Urbanatomy has been running a series called “Why I Write” for the past several months, and we’ve noticed that when asked for their favorite Chinese author, many interviewees name Lu Xun (though Ian Johnson is a vocal dissenter). It’s likely that Lu Xun’s work will be known to even more non-Chinese speakers in the future, since Julia Lovell’s new translation of his complete fiction has hit bookshelves — read an excerpt from her introduction here, and see Jeff Wasserstrom’s review of the book here. So many decades after his death, why does Lu Xun remain one of China’s best-known authors, both at home and abroad? The answer, suggests Sean Macdonald, lies not only in Lu Xun’s talents as a writer, but also in the construction of “Lu Xun” as a cultural and political figure during the Mao era.
By Sean Macdonald
Pronouncements about influential figures in history always seem to have an air of exaggeration, but I think it would be safe to say that the modern writer Lu Xun (鲁迅) (1881-1936) is one of the most important twentieth century cultural figures from China. And Lu Xun is important for another reason. Although things have changed a lot in the last thirty years, the relationship between cultural production (in print and electronic media) and government intervention remains a concern in studies of the culture of the People’s Republic of China (PRC). The writer Lu Xun is a cultural figure constructed somewhere in the intersection between state intervention and modern literary and cultural criticism.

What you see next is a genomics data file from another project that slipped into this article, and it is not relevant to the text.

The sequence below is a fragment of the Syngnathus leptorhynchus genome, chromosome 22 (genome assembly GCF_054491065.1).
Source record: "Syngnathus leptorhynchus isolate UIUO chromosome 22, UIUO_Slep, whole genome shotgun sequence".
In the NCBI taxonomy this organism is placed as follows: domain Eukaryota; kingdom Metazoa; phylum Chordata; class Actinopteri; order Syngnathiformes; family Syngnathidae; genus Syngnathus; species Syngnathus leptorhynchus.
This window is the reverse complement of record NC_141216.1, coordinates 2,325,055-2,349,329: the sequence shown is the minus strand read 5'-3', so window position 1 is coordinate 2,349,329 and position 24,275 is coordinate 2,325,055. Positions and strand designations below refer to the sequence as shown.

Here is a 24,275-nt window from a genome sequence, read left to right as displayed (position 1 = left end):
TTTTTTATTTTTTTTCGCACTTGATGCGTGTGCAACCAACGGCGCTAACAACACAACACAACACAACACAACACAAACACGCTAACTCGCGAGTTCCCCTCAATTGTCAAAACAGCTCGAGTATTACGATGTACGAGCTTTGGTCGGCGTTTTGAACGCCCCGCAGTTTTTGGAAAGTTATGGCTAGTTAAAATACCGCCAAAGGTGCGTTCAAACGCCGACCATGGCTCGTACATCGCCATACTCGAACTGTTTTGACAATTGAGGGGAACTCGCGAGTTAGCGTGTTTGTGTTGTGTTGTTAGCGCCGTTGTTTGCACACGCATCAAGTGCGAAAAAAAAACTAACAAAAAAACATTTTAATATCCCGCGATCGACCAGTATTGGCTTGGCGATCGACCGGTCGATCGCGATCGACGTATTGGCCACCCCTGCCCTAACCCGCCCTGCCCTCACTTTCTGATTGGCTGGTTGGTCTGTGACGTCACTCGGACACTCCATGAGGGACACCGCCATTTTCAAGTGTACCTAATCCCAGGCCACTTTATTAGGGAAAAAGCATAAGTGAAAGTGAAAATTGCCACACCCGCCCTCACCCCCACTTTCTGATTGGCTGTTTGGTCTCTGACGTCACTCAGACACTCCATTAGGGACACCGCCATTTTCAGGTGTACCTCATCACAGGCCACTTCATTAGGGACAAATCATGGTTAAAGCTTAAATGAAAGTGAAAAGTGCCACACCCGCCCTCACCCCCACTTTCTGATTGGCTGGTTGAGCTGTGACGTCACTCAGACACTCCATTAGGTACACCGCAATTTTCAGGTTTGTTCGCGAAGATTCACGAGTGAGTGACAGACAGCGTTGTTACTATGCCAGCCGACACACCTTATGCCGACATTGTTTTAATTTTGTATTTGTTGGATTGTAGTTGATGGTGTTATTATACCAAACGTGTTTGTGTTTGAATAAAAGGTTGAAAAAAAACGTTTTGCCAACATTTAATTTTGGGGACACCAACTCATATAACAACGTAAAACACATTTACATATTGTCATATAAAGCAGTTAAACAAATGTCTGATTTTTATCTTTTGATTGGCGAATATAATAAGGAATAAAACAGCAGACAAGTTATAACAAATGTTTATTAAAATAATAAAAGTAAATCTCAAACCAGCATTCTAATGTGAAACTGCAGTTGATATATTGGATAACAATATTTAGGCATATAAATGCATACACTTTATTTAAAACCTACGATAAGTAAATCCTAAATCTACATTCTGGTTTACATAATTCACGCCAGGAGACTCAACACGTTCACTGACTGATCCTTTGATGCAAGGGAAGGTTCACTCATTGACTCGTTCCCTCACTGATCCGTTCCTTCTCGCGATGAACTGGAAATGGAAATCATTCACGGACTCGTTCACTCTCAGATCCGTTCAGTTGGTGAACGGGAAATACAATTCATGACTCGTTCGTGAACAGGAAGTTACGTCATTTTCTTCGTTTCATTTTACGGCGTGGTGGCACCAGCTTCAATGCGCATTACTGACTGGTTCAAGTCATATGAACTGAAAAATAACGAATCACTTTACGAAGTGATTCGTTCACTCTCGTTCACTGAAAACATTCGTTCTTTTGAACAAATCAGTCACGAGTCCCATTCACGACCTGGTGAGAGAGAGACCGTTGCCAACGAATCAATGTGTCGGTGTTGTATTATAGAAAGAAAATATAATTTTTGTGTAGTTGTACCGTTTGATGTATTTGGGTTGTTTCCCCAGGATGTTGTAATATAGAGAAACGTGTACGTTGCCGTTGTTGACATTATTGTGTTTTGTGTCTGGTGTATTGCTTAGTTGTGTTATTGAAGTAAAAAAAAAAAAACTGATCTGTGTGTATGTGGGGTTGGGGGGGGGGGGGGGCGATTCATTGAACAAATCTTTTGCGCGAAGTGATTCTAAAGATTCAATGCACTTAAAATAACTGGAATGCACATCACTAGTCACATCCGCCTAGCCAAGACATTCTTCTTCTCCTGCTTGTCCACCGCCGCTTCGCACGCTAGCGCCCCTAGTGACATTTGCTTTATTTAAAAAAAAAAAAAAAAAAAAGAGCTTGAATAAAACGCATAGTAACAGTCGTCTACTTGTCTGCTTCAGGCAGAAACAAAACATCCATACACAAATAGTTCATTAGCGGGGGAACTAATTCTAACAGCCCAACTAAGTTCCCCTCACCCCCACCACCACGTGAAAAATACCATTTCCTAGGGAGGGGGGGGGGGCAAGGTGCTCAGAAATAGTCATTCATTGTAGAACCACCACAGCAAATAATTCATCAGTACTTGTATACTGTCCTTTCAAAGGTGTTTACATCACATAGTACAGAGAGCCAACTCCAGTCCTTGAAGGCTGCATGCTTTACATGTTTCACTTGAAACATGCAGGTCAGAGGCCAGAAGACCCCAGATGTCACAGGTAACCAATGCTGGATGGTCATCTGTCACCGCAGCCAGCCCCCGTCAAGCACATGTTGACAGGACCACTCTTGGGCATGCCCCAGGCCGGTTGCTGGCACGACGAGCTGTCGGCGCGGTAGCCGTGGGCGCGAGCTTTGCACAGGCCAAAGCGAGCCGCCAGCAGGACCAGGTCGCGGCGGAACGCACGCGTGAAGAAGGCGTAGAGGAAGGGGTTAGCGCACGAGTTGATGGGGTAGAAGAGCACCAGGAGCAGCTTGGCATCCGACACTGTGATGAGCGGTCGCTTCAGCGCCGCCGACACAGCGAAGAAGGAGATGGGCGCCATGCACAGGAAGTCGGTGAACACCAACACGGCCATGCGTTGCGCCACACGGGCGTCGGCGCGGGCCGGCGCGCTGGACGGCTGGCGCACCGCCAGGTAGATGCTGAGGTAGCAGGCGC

Lu Xun is perhaps better known in English for his fiction, usually short but tremendously dense pieces that have been made into operas, plays and films. Character like Ah Q (阿Q) and Sister Xianglin (祥林嫂), read as social types of turn-of-the-nineteenth and early twentieth century China, would later become archetypes for revolutionary figures in the PRC.  However, despite its predominance, Lu Xun’s fiction only occupies a small part of his output.